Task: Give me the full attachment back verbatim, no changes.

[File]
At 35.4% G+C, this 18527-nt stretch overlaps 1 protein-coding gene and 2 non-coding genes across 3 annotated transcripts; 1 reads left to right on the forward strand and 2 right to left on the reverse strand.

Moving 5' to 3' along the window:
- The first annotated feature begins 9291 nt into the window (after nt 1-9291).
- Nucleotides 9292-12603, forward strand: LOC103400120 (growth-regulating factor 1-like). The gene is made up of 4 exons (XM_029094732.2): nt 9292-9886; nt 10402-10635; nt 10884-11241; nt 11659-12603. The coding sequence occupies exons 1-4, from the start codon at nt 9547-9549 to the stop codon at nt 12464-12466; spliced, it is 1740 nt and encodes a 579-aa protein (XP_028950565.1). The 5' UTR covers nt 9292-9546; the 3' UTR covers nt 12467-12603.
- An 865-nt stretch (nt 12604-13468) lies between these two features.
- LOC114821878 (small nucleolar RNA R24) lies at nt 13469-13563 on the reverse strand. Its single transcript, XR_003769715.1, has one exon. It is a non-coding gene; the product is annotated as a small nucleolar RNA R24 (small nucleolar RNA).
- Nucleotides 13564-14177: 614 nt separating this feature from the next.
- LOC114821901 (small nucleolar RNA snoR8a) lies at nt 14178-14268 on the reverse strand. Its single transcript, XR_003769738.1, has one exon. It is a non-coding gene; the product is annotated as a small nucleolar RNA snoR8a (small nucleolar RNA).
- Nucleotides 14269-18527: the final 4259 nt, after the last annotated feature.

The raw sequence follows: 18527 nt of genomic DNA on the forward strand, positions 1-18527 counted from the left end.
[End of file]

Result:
At 35.4% G+C, this 18527-nt stretch overlaps 1 protein-coding gene and 2 non-coding genes across 3 annotated transcripts; 1 reads left to right on the forward strand and 2 right to left on the reverse strand.

Moving 5' to 3' along the window:
- The first annotated feature begins 9291 nt into the window (after nt 1-9291).
- Nucleotides 9292-12603, forward strand: LOC103400120 (growth-regulating factor 1-like). The gene is made up of 4 exons (XM_029094732.2): nt 9292-9886; nt 10402-10635; nt 10884-11241; nt 11659-12603. The coding sequence occupies exons 1-4, from the start codon at nt 9547-9549 to the stop codon at nt 12464-12466; spliced, it is 1740 nt and encodes a 579-aa protein (XP_028950565.1). The 5' UTR covers nt 9292-9546; the 3' UTR covers nt 12467-12603.
- An 865-nt stretch (nt 12604-13468) lies between these two features.
- LOC114821878 (small nucleolar RNA R24) lies at nt 13469-13563 on the reverse strand. Its single transcript, XR_003769715.1, has one exon. It is a non-coding gene; the product is annotated as a small nucleolar RNA R24 (small nucleolar RNA).
- Nucleotides 13564-14177: 614 nt separating this feature from the next.
- LOC114821901 (small nucleolar RNA snoR8a) lies at nt 14178-14268 on the reverse strand. Its single transcript, XR_003769738.1, has one exon. It is a non-coding gene; the product is annotated as a small nucleolar RNA snoR8a (small nucleolar RNA).
- Nucleotides 14269-18527: the final 4259 nt, after the last annotated feature.

The raw sequence follows: 18527 nt of genomic DNA on the forward strand, positions 1-18527 counted from the left end.